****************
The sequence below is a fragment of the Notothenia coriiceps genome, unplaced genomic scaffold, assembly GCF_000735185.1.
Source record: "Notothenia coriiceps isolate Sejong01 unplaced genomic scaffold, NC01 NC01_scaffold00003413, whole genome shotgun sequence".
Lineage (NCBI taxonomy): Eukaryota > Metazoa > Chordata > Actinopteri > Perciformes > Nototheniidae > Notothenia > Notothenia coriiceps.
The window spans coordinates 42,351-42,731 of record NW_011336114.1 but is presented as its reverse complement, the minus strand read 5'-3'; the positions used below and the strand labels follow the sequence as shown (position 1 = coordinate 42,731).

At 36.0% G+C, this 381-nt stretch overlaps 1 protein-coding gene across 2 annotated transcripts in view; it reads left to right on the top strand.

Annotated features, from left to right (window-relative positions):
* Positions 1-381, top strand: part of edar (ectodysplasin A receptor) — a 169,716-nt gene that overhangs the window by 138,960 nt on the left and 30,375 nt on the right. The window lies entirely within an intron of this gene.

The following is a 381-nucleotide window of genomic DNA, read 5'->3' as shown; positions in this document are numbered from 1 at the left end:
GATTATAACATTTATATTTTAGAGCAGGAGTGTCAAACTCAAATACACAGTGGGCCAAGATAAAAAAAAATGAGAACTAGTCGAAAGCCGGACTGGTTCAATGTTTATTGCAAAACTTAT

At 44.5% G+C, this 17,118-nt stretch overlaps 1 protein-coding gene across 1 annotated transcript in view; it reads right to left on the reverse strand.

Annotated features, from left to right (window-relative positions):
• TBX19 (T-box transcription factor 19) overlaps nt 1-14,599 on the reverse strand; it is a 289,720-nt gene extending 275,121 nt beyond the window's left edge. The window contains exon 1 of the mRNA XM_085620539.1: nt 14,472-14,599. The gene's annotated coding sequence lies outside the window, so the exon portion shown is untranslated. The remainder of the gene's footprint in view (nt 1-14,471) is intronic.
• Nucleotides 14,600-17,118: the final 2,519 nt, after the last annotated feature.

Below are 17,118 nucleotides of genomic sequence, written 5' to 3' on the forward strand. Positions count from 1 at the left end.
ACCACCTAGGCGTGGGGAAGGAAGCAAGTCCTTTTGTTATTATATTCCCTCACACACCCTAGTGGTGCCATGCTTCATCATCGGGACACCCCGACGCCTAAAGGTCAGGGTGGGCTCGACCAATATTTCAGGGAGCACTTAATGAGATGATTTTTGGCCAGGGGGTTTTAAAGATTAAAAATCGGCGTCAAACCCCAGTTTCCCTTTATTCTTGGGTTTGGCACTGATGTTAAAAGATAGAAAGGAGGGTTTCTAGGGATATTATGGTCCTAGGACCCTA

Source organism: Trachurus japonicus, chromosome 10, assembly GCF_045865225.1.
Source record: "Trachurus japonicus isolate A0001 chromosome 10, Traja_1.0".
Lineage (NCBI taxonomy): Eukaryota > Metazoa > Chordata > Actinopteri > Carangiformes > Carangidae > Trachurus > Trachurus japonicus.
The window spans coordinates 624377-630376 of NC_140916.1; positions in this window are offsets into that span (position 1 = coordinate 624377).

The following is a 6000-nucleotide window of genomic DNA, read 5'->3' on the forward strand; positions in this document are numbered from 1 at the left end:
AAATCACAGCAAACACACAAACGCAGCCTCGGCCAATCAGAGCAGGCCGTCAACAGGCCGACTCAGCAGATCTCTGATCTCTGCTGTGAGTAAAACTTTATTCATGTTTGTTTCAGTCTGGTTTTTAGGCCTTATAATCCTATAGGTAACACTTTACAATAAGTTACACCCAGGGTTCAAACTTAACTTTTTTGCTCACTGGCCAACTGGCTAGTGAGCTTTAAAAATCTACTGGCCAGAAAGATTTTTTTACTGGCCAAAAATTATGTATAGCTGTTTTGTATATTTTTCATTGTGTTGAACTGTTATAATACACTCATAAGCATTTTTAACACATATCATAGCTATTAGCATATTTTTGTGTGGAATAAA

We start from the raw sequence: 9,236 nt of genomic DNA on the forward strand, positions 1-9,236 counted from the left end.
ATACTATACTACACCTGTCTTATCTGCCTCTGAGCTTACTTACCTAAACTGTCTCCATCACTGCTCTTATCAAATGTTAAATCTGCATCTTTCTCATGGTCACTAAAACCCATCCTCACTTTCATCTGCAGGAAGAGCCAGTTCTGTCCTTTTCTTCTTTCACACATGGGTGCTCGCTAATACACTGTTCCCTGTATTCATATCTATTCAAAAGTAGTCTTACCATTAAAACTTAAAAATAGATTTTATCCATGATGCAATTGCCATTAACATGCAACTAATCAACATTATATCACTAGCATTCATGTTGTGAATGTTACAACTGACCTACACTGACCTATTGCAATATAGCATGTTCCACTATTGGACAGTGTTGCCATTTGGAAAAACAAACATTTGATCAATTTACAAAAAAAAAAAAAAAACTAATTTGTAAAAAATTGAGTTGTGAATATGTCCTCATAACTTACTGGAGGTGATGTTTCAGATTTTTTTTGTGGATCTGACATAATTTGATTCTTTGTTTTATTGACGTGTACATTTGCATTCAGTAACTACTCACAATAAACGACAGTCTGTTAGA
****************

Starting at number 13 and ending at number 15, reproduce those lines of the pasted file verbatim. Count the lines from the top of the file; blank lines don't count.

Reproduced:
• Nucleotides 14,600-17,118: the final 2,519 nt, after the last annotated feature.

Below are 17,118 nucleotides of genomic sequence, written 5' to 3' on the forward strand. Positions count from 1 at the left end.
ACCACCTAGGCGTGGGGAAGGAAGCAAGTCCTTTTGTTATTATATTCCCTCACACACCCTAGTGGTGCCATGCTTCATCATCGGGACACCCCGACGCCTAAAGGTCAGGGTGGGCTCGACCAATATTTCAGGGAGCACTTAATGAGATGATTTTTGGCCAGGGGGTTTTAAAGATTAAAAATCGGCGTCAAACCCCAGTTTCCCTTTATTCTTGGGTTTGGCACTGATGTTAAAAGATAGAAAGGAGGGTTTCTAGGGATATTATGGTCCTAGGACCCTA